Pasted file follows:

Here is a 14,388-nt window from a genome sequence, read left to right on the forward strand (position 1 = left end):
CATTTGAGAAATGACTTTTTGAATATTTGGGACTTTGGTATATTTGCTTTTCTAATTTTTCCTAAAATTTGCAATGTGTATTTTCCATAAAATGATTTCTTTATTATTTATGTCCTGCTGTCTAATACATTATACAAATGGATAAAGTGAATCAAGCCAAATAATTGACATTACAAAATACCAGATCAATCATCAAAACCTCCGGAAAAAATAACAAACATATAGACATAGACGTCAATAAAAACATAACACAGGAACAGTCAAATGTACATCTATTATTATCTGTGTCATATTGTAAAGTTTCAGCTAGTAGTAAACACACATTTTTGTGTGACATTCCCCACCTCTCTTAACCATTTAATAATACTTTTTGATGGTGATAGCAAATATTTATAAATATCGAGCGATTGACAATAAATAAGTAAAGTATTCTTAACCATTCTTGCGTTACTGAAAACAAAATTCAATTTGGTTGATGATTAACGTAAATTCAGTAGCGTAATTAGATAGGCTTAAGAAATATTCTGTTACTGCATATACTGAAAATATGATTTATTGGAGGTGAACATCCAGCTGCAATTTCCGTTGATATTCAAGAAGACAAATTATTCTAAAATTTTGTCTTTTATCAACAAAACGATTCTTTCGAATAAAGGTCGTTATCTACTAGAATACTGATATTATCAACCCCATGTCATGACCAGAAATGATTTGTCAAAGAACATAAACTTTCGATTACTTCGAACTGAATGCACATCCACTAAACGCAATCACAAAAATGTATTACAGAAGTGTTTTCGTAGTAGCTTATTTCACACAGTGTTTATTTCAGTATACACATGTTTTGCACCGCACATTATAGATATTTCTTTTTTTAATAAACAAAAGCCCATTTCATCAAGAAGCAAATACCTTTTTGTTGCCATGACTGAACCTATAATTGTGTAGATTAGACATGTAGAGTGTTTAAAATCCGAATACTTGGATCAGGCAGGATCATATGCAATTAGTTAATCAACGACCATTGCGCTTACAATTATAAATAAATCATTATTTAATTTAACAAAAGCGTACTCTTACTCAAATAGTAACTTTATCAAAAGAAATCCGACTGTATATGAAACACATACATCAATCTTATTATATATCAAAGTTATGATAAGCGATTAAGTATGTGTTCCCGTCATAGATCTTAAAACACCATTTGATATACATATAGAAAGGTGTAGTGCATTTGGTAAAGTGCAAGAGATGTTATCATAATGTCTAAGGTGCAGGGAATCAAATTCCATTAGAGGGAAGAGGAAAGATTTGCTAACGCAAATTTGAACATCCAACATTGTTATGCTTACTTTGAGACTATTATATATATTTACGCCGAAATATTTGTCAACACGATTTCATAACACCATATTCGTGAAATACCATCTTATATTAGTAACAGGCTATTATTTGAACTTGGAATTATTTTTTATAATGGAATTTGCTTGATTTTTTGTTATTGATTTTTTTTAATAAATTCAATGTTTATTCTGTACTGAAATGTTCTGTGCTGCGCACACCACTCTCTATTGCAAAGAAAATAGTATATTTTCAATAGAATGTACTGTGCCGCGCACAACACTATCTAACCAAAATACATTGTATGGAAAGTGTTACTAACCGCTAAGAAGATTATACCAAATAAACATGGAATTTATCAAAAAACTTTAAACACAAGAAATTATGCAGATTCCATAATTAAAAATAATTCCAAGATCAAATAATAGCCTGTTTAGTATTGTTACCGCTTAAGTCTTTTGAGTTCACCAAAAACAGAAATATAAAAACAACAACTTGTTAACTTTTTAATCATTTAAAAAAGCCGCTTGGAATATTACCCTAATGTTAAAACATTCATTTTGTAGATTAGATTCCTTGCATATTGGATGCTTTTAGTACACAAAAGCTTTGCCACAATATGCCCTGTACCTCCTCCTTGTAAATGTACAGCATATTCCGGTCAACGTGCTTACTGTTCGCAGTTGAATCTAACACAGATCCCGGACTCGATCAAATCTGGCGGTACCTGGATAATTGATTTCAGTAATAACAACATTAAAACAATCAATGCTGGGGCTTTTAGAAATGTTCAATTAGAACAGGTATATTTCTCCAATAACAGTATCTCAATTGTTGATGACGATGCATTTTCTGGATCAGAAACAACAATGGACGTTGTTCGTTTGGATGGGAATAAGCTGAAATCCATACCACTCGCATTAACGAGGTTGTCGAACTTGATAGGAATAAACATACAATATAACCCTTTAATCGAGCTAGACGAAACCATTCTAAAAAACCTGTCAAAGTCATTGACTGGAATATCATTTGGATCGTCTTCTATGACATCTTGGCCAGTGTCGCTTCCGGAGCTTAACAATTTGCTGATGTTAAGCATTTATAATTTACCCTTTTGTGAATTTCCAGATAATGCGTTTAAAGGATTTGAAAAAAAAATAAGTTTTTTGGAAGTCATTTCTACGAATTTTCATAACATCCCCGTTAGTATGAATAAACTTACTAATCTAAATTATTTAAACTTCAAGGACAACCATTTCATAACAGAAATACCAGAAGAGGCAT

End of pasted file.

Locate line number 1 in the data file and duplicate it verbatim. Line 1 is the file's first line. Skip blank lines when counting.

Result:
Here is a 14,388-nt window from a genome sequence, read left to right on the forward strand (position 1 = left end):